Gingko Spraying Starts to Combat the coming Stench


In other nature news, DDOT tweets the good word last night:

“Ginkgo tree spray starts tonight, beginning in Wards 1,2 & 6. This will continue until 5/10 with Wards 4,3,7,8,5.”

DDOT sprays the trees in order “to prevent the notoriously unpleasant odor of female ginkgo fruit”.

17 Comment

  • I saw them drive up my street at around 10pm last night. Hope it works!

  • Does anyone know if there is anything like this for mulberry trees? A way to spray them so they don’t produce fruit? Or any other suggestions for combating the berry deluge that turns my backyard into mosquito and fly heaven? Any suggestions would be greatly appreciated.

    • Eat them! Mulberries are delicious! You can eat them plain, and when you are full, take the extras and make them into mulberry jam and mulberry cobbler!

  • I know they stink – but does anyone but me think this is funny? Plant certain species of decorative trees in a city, then go spray them because their natural processes result in smells are offensive to use?

    • Right. Gingkos can be really beautiful in the fall, but if they’re such a problem, why plant them? We really should be planting native species anyway so these foreign trees stop coming here and taking jobs from hardworking american trees. 🙂

      But REALLY really, we should be planting trees that can handle the how DC’s climate is going to change over the next century.

    • Nobody is planting female gingko trees anymore (though the question still remains as to why they were planted in the first place).
      There’s definitely a history of 20th-century plant fashions that make you wonder what the hell people were thinking — e.g., ailanthus altissima, a.k.a. tree of heaven.

      • Oops… ginKGo.

      • textdoc – testify! I participated in an Ash tree inventory… One of the highest property value streets in MPLS had ONLY ash trees. They planted Elm on even streets and Ash on odd streets. I would find historic pictures of urban streets with complete tree canopies and now some are just empty.
        I’ve heard the “joke” that developers would name neighborhoods after the native trees they removed prior to planting a single species of only male trees.

        • “I would find historic pictures of urban streets with complete tree canopies and now some are just empty.” Yikes — I take it this is from emerald ash borer and/or Dutch elm disease?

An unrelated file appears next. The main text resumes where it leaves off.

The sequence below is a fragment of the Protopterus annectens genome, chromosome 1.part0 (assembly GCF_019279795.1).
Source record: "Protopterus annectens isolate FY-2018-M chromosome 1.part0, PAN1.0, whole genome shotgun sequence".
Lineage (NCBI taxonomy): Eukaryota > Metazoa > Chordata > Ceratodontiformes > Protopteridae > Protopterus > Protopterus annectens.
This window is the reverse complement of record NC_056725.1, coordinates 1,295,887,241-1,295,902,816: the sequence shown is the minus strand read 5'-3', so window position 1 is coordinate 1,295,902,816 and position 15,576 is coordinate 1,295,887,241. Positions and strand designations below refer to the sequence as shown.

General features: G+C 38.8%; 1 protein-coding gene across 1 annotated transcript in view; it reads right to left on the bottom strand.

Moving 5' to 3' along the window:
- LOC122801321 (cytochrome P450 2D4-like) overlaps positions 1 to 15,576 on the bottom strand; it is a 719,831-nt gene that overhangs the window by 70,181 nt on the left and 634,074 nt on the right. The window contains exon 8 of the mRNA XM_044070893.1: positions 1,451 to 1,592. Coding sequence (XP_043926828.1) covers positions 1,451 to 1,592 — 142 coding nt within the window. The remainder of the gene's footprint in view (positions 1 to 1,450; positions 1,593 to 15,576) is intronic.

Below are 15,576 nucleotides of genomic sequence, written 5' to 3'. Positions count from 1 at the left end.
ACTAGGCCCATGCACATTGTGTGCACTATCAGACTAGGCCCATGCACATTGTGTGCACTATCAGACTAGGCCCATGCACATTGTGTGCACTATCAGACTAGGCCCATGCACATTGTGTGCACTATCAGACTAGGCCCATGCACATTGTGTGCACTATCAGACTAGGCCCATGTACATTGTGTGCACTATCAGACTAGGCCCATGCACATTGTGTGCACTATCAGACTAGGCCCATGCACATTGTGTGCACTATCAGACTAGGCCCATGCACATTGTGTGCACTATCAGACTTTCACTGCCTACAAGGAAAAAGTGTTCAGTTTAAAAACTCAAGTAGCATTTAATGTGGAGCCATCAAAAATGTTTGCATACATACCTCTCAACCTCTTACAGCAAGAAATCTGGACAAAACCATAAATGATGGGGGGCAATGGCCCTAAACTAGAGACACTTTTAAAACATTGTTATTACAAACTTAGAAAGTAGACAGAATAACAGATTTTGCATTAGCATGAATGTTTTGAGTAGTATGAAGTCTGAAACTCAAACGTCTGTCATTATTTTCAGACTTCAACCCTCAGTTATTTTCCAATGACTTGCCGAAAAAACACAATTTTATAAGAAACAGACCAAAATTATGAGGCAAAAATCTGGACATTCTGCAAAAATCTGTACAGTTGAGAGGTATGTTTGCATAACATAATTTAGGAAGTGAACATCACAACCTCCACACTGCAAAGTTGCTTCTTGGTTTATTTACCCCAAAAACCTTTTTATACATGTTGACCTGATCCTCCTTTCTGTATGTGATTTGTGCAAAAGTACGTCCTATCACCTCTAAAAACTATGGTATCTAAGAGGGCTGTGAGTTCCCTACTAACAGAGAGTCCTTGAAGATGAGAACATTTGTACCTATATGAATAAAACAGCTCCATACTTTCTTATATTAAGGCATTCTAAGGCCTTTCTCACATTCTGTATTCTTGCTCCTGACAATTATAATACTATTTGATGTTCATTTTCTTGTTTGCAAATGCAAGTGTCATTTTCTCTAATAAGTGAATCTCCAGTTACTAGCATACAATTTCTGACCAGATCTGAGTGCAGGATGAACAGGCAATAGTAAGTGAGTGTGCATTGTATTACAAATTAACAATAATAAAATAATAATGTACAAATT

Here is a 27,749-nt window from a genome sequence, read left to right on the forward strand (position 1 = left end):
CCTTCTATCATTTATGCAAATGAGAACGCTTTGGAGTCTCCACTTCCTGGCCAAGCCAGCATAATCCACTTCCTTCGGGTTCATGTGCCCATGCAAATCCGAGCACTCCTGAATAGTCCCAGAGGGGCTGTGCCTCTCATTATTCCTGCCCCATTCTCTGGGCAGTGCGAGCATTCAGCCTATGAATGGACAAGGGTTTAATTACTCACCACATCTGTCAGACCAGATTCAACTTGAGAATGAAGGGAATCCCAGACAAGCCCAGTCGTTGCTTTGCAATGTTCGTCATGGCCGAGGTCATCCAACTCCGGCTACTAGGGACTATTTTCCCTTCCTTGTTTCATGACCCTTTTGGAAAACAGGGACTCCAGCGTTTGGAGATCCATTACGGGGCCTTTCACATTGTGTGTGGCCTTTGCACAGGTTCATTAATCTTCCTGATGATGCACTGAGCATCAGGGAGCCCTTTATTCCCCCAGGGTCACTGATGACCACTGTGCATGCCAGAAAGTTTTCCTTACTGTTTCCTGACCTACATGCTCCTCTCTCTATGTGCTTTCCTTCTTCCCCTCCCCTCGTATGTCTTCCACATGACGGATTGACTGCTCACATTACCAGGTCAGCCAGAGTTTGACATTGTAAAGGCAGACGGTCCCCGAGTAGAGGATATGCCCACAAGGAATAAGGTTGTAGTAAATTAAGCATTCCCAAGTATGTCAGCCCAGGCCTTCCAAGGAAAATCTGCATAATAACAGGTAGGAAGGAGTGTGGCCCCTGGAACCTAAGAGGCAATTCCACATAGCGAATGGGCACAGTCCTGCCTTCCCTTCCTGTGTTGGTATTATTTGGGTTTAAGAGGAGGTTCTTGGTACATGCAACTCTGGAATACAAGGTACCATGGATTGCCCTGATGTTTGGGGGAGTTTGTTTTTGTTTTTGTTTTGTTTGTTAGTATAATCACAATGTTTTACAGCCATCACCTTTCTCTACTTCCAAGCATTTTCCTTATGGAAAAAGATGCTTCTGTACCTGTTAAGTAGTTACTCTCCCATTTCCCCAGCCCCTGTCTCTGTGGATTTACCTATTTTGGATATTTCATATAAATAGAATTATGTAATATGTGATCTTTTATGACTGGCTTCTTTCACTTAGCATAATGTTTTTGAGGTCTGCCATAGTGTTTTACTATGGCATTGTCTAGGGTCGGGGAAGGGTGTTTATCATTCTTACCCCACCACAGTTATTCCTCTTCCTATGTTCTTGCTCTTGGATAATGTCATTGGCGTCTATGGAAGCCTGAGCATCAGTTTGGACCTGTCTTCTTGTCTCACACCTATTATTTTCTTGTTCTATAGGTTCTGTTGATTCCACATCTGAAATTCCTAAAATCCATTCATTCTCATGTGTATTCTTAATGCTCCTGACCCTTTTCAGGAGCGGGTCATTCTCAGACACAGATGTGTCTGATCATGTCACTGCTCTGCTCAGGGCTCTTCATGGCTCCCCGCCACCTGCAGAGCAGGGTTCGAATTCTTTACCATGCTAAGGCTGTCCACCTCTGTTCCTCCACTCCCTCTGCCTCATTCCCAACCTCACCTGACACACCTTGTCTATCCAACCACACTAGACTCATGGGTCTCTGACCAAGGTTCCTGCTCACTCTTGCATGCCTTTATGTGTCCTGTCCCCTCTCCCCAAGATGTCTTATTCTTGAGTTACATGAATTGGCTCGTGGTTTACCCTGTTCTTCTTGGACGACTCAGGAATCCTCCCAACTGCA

• my neighbor told me our street used to be all elms but then they all fell to the same disease

      • I’ve heard it’s hard to differentiate between young male and female gingkos, so a lot of females get planted inadvertently.

        • It’s impossible to know whether a seedling will grow up to be male or female. You can buy male trees propagated by grafting but this is more labor-intensive (and thus more expensive) than producing unsexed trees propagated from seeds. (And I suppose an unscrupulous grower could scam the buyer by assuring the trees will all be male; the truth wouldn’t come out until years later.)

  • Spray with what? Cursory poking around the Internet suggests an insecticide may be what they are using (no confirmation though). Enduring the smell might be better for public health….

    • Prince Of Petworth

      Previously “DDOT Trees will use the same spray that has been used for the past several years, Shield-EC (also known as sprout nip).”

    • They spray with Chlorpropham. It’s a chemical which is also used to inhibit potato sprouting.

    • The Prince’s data matches the City’s website. I had no idea that we have a “Female Ginkgo Tree Removal Policy.” It actually sounds like democracy in action until you get to the end when it say “If the ANC rejects the petition, or does not respond within 60 days, the petition fails and will not be considered for another two years’ time.”
      So if the ANC doesn’t act you can’t do anything for 2 years. yikes.

  • And yet in so many neighborhoods it fails to do anything. Try walking around the 1700 block of Corcoran in the fall. Ick. These are tough and beautiful trees but between the nasty fruits from females, the pollen from males, and their ultimate size (seriously, these things get HUGE), they are completely inappropriate as urban street trees.

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